Tuesday, January 28, 2014
But first... I had planned to write during 2013 a longish piece celebrating sideman-regular, sometime-leader, guitar-slinger extraordinaire Sonny Landreth, master of his own unique brand of amped-up electric slide and scorpion-sting steel—devilish-difficult, prowl-and-howling silver-sliver slices of slide, with tailing grace notes
And now, on with the show (categories are capricious, quality reissue sets welcome, and write-ups per whim and vim):
Blues & Gospel Going out on a limb here, and sawing it off right at the trunk, the most exciting 2013 Blues album is a 45-years-after-the-fact, newly released,
Gospel pick is a surer thing, Brit 2CD set, Fuel label 302 061 961 2, The Jewel Records Gospel Story. On a Louisiana state map Shreveport (in the northwest Ark-La-Tex corner) is diagonally opposite and worlds away from near-Gulf, music-rich, Creole-politan New Orleans. But bomber-based, redneck-rich Shreveport did in fact have Leadbelly on Caddo Lake and Fannin Street; Blues-blooded Buddy Whosit, singing sub-sheriff and Jimmy Rogers acolyte; the Louisiana Hayride, great radio rival to the Grand Ol’ Op and the early stage for Elvis, Hank, various Johnnys, and a slew of lesser Looz-yanna lights; cool rocker Dale Hawkins (“Susie Q” and “Crossties”) and hot picker James Burton (guitarman for Rick on TV and Elvis on tour); crisscrossing railroads ("Flyin' Crow leavin' Port
This Gospel ship casts a wide net and hauls in two-to-four tracks each by an amazing array: the Five Blind Boys of Alabama and the Original Five Blind Boys of Mississippi, the Soul Stirrers and the Brooklyn Allstars, Clarence Fountain and Willie Morganfield, Ted Taylor and the Violinaires, Dorothy Norwood, a very young Aretha Franklin, and a heavenly host of other house-wrecking harmonizers. The home they save could be your own.
Jazz to the World Three new-but-old Jazz albums proved especially worthy of
Just for fun and Just in Time, from an earlier, happier Time signature altogether, (3) Bennett/Brubeck: The White House Sessions, Live 1962 (Columbia/Legacy 8883718042) sidled into stores with little fanfare, though fans of
World Music's too much with us; late and soon, getting and spending, we lay waste our wallets. So mostly I seek out the stringed (or related) instruments--plucked, strummed, or slid? not to fret--zither to sitar, erhu to oud,
It was that last that I listened for in 2013... and I heard two fine new CDs keeping the strings loosened right: (1) Malama Ko Aloha (Keep Your Love) on the Ohe label (#8738) by veteran key-man Keola Beamer, largely involving his soundtrack for a PBS program with guests including Geoff Keezer and R. Carlos Nakai; and (2) Slack Key Travels by young slacker Jeff Peterson (#PP007 on his own label), quite prolific and inventive, with at least one
Rockin', Rapt "Go with what you know," a wise person said. What I don't know about '13 Rock would fill Seattle's lost landmark, the old Spanish Ballroom, chockablock with CDs, 10,000 or more. But let's pretend I watched the four late-night talk shows for all twelve months, sampling the artistry of (4 x 5 x about 50) a thousand bands/singers touting their latest musical product... I'd still be casting my vote for Rock album of the year to Pearl Jam's Lightning Bolt, on Monkeywrench/Universal with some unreadable number. (The Deco mini-book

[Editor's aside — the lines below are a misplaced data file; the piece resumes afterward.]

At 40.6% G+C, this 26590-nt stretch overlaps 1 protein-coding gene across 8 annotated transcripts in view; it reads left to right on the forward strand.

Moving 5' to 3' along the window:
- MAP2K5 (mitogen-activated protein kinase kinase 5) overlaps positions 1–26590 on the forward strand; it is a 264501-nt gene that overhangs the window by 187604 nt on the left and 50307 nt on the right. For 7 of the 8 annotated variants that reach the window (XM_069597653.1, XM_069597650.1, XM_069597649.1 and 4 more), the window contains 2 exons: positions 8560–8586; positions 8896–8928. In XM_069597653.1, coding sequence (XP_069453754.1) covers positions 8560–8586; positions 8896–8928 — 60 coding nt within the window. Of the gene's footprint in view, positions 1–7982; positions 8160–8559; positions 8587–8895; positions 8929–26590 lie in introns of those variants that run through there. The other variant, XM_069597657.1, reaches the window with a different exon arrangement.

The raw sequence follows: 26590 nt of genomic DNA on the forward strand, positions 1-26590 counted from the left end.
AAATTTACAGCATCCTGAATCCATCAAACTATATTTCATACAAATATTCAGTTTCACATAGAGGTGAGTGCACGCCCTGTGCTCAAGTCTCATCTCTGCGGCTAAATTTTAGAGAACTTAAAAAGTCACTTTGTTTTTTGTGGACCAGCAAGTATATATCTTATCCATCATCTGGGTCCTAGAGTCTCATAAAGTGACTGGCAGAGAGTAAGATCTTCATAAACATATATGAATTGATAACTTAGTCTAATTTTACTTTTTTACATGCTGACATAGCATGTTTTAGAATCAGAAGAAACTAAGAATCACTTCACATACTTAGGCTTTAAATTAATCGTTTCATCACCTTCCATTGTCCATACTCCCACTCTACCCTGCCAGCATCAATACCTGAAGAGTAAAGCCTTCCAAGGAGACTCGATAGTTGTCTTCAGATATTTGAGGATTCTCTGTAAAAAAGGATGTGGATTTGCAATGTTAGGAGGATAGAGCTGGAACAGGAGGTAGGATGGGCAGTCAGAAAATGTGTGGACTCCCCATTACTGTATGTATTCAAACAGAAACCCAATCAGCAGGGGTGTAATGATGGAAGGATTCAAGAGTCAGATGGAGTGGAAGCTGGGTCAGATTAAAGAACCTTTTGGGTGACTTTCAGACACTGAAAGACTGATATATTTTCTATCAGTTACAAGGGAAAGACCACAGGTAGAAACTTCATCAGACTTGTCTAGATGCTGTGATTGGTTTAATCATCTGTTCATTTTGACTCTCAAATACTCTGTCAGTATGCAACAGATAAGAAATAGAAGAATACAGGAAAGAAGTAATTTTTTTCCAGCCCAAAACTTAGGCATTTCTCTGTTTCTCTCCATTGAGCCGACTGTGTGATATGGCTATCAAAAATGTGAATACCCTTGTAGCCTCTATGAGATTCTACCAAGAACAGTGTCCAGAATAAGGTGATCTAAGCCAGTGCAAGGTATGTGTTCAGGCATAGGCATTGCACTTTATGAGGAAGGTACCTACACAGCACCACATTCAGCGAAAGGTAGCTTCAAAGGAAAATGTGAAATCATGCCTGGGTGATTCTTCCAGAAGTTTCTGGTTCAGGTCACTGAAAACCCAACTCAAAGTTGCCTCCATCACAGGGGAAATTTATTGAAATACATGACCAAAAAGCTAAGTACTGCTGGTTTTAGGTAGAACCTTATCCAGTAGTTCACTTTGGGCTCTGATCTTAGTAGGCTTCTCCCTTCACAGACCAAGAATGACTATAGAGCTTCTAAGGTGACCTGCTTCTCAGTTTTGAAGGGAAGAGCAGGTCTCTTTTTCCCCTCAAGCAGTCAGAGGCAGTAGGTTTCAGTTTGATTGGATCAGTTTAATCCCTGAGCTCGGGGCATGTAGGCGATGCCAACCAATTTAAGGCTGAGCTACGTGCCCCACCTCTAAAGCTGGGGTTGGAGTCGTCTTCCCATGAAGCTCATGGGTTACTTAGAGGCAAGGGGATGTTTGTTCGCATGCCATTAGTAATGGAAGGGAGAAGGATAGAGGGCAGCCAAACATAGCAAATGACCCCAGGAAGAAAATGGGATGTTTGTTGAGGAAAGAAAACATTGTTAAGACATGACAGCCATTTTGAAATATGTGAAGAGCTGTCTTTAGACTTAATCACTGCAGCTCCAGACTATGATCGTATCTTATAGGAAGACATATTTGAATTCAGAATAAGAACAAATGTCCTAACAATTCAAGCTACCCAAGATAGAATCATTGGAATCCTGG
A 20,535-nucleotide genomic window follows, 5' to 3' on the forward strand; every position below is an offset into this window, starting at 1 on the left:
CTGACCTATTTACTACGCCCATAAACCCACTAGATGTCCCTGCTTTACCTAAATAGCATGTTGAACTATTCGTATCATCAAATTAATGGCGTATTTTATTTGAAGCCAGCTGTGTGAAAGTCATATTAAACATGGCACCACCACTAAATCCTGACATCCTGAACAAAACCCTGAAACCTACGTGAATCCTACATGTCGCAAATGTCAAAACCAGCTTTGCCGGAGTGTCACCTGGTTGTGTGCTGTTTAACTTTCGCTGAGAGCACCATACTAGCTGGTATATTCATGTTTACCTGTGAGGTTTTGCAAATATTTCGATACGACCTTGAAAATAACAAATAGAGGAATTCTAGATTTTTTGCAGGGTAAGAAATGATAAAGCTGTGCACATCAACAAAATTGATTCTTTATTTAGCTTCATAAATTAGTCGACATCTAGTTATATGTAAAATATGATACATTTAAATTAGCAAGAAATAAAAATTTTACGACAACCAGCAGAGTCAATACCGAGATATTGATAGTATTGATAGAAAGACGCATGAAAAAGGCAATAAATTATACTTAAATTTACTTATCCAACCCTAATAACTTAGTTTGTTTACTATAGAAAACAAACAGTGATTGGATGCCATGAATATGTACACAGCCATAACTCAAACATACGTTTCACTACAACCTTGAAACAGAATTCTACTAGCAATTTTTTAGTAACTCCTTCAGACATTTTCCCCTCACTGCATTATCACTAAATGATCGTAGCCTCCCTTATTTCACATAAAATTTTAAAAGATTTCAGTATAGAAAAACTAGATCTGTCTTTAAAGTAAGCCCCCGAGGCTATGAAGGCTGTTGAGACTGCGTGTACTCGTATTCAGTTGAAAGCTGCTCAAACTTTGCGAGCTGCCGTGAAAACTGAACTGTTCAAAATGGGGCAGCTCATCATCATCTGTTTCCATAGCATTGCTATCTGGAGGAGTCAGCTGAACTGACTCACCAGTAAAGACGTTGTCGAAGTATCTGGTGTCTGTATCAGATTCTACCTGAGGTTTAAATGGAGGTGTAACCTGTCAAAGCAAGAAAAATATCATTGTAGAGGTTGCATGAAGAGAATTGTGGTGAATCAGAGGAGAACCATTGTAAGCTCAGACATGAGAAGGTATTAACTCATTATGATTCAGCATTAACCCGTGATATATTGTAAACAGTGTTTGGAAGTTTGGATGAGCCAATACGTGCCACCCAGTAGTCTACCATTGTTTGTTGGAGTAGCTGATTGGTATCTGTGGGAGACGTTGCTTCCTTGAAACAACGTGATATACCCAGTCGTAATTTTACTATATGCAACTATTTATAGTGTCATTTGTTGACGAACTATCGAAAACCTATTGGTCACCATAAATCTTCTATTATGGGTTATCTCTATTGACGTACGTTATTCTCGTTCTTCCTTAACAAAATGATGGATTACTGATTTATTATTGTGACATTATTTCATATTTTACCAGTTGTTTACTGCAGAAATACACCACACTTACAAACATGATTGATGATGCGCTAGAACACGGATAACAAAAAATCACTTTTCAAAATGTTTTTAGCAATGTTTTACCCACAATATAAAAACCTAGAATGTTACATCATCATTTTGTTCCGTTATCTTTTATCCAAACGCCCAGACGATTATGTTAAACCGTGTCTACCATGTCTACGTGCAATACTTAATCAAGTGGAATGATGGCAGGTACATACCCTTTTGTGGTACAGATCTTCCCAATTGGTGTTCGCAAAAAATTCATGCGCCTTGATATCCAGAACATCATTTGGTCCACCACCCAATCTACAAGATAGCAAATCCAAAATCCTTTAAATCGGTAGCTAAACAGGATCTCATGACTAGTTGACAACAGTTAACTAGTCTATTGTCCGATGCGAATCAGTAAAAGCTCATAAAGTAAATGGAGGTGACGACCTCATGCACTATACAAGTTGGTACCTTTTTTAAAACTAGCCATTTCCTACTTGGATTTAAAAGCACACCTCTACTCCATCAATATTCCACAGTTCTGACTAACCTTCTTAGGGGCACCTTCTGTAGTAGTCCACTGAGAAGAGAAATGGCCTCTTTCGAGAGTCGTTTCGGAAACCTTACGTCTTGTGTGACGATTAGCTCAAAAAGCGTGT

Meanwhile, "plentiful but pitiful" would be my admittedly biased three-word summation of the dictations and depletions of Rap... save for the unexpected fuzzy-friendly, globe-trodding, G-for-Gigantor pair known as Macklemore and Ryan Lewis--those local-boys-make-goodwill-Thrift-Stores-buyable and their Heisted double-disc set well-meriting the 2013 Raptor Prize and all the merry soupcons of success.
Soundtracked, Classically From the flickering projector-lit world of darkened home theaters, bleary-eyed cinemaniacal filmgazers, and sought-after soundtrack
And (3) La-La Land/20th Century Fox Limited Edition LLLCD 1251, the expanded original score (by James Newton Howard) from Lawrence Kasdan's haunting story of several questing, sinning "spirits," their lives crisscrossing one another in the City of Lost Angels. Some Hollywood movies are spectacularly grand; a great many others falter in bad judgment, too many falling into the faultline canyon of bad taste; but Kasdan's Grand Canyon highwire-walks across
No dearth of (ho-hum) Classical releases rehashing the same core 300 compositions, but only one album--several years old that I found used--became the bridge over troubled water soothing my sorrow-filled mind and scarred, scared soul: Austrian/Catalan/French/whatever label AliaVox AV 9805, La Folia 1490-1701, with phenomenal viola da gamba Grandmaster Jordi Savall and his cohorts-in-support winningly cavorting 'round the courts and composers (Corelli, Marais,
Part 2 adds Country with Americana; Reggae got Soul; Woody'n you, Bob?
Saturday, January 18, 2014
Meanwhile, looming large, bestriding the narrow world like a Colossus, a long overdue re-viewing of the films that defined Monterey Pop and Altamont, as I "screen" those documentaries for the first time in 40 years to jog my fading memories. Who knows? Something of interest may surface...